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Highly Successful Real Estate Salesman Offers Components for Model Community

April 05, 1987|LEE LINDER | Associated Press

PHILADELPHIA — Bernard Paul claims to sell more houses than anybody else in the world. Actually, more than 250,000 a year.

"It's true, absolutely," he said, a smile wrinkling his face as he sat behind a cluttered desk, surrounded by authentic models of his houses.

What the 57-year-old Paul sells are look-alike models--"true to every minute detail, down to the individual brick and stone work" he insists--of some of America's most famous buildings.

All come in kit form, exquisitely detailed and painted, ready to be assembled on the lot of the purchaser's choosing, usually around a model train layout, on a living room mantel or a knickknack shelf on the \o7 etagere.\f7

New Brownstone Houses

Paul is president of International Hobby Corp., and his newest real estate includes a series of brownstone houses like the ones that were the rage in the early 1900s.

Paul's buildings come in sizes ranging from 2 1/2 inches to 10 inches high, and up to 5 inches wide. He can't believe how popular these miniatures have grown.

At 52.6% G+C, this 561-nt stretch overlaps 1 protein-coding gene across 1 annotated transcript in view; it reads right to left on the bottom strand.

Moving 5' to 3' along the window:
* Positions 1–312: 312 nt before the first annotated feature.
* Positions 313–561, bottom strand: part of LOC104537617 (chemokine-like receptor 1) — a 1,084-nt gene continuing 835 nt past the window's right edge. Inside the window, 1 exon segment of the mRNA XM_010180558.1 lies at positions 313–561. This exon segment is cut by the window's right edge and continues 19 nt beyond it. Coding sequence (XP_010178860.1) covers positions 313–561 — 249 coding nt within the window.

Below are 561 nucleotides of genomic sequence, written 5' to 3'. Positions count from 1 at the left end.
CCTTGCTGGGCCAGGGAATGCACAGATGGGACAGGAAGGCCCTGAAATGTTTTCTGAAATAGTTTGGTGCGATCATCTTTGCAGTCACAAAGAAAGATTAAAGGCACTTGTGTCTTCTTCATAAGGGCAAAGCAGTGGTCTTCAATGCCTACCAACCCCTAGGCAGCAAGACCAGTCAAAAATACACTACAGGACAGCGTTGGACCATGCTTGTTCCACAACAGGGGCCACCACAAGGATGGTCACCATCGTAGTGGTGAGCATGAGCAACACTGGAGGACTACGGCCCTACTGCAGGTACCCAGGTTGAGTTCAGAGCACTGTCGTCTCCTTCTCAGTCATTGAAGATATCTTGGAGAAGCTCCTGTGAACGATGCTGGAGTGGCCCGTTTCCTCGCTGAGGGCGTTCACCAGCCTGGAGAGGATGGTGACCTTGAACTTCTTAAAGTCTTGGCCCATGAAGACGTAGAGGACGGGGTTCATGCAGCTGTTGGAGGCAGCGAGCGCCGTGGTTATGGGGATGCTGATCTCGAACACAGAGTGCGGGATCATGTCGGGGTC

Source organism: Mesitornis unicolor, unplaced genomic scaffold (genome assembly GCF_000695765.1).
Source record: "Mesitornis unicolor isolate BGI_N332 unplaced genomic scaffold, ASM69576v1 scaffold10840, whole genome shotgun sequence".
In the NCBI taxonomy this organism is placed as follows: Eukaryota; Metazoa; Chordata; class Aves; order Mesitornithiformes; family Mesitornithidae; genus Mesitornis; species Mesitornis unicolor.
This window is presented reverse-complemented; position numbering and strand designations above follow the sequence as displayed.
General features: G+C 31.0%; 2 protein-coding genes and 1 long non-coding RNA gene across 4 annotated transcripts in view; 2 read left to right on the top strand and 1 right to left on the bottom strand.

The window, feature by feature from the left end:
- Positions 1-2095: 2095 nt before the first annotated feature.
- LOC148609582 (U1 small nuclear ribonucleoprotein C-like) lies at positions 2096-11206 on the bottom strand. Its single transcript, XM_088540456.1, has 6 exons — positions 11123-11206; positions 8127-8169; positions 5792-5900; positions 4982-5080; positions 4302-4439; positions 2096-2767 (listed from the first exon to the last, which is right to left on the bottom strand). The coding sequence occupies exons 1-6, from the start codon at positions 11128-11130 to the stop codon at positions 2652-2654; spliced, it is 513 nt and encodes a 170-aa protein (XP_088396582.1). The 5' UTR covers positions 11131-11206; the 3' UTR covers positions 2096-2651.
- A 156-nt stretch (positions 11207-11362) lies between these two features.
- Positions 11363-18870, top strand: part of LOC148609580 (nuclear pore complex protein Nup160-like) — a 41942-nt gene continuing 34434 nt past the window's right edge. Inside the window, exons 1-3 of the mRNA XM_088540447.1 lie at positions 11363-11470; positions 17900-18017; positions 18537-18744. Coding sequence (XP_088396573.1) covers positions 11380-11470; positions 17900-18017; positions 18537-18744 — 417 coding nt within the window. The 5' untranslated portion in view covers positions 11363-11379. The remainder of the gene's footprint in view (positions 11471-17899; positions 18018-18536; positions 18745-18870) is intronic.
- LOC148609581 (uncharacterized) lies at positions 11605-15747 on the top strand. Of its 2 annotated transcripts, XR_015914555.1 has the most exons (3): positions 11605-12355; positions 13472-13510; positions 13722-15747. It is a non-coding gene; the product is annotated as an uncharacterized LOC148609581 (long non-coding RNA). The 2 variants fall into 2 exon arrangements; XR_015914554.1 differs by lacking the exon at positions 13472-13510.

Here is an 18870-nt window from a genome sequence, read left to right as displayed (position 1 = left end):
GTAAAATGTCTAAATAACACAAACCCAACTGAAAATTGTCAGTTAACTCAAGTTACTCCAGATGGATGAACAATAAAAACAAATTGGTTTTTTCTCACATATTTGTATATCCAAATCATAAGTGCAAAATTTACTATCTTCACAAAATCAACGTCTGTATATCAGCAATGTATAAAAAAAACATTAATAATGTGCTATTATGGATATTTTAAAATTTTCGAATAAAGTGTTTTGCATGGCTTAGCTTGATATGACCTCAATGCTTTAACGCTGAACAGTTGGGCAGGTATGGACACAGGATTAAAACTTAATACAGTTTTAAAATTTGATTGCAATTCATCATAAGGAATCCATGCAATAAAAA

"They are made of high-impact styrene, which is a top quality plastic, and have intricately detailed doors, windows, balconies, fire escapes, chimneys, whatever goes on the outside of a home," he said.

"It is a rapidly growing hobby, not only for men and boys who have long been into railroading, but now for women and girls.

Place on Trees

"We've uncovered a market which we didn't know existed when we started designing and manufacturing the homes nearly a decade ago. Enthusiasm in 1986 was so great when it became a big fad to hang them on, or put them under, Christmas trees, that we believe we will sell over a million homes this year."

Prices run between $5 to $12 for each house.

"Hey, where can you buy a prime piece of real estate for that kind of dough?" Paul joked, picking up a house sitting on his desk and proudly pointing out its authentic American features. Many of the houses can be hooked together to make a complete street.

Among the buildings he's peddling are:

Secondhand Rose: a used clothing store and residence with awnings, outdoor signs, a side display bay window, stairs, railings, mail boxes, skylight and even a fireplug in front.

Grant Cary's Apothecary: Colonial style with a diagonal corner for the store doors, roof shed, pigeon coop and detailed interior painting.

Model Smoke Shop

South Street Smoke Shop: complete with a miniature wooden Indian.

Also, a Colonial church, an old gas station, Luigi's Italian restaurant, a courthouse, Society Hill town house, barn with silo, lumber mill, windmill pumping station, and firehouse with engines.

Besides buildings, Paul is one of America's major suppliers of model railroads.

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